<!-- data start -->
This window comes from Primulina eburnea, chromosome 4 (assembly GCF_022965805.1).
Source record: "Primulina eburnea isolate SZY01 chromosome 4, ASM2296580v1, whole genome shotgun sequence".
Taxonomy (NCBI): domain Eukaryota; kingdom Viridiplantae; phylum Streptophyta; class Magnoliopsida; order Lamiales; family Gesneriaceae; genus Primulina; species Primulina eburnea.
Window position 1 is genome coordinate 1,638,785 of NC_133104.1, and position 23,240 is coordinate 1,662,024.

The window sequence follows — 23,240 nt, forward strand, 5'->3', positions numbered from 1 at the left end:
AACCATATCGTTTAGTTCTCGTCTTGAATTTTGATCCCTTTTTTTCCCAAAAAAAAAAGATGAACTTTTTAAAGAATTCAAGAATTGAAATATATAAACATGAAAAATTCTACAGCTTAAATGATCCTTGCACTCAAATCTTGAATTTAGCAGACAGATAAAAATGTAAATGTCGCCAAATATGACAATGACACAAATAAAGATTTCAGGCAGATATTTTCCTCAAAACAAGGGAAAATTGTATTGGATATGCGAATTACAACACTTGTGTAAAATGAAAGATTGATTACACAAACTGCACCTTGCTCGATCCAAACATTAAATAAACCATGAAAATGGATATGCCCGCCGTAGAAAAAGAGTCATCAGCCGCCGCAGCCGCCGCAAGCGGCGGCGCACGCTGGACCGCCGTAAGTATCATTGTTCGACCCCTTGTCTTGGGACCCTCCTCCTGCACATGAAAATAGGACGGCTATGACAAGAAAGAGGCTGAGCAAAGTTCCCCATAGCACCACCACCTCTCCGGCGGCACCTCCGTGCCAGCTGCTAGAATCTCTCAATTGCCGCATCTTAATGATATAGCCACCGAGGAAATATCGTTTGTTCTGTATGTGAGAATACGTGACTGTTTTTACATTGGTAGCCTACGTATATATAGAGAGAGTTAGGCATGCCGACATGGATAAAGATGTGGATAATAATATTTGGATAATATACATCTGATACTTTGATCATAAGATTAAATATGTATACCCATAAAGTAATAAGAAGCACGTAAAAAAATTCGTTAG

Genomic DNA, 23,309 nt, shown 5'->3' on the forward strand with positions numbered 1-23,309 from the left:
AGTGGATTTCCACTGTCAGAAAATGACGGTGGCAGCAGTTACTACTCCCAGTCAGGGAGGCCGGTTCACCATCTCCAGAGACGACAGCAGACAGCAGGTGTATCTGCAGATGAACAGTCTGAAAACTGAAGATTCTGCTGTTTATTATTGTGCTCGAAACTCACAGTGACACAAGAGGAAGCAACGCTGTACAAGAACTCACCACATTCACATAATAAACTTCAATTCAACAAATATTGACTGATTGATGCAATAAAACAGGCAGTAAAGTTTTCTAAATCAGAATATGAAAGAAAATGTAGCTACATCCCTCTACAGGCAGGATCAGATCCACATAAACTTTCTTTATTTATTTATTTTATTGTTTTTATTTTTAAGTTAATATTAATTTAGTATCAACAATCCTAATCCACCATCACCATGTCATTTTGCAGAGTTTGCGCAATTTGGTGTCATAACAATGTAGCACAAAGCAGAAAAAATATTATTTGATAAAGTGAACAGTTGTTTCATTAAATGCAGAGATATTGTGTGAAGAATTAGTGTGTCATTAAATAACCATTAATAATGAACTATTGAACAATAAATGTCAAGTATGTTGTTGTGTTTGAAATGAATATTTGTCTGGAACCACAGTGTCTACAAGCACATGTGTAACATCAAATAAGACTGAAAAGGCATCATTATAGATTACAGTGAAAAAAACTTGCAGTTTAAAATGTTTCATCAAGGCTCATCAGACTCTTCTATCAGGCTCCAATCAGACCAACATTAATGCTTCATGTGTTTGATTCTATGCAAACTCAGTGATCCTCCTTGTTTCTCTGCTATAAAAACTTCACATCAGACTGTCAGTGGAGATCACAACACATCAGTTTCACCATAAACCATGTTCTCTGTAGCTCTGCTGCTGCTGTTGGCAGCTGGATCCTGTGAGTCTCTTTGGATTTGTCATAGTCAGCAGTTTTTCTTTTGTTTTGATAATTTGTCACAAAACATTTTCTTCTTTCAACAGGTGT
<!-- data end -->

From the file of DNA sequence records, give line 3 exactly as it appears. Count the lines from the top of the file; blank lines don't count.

Taxonomy (NCBI): domain Eukaryota; kingdom Viridiplantae; phylum Streptophyta; class Magnoliopsida; order Lamiales; family Gesneriaceae; genus Primulina; species Primulina eburnea.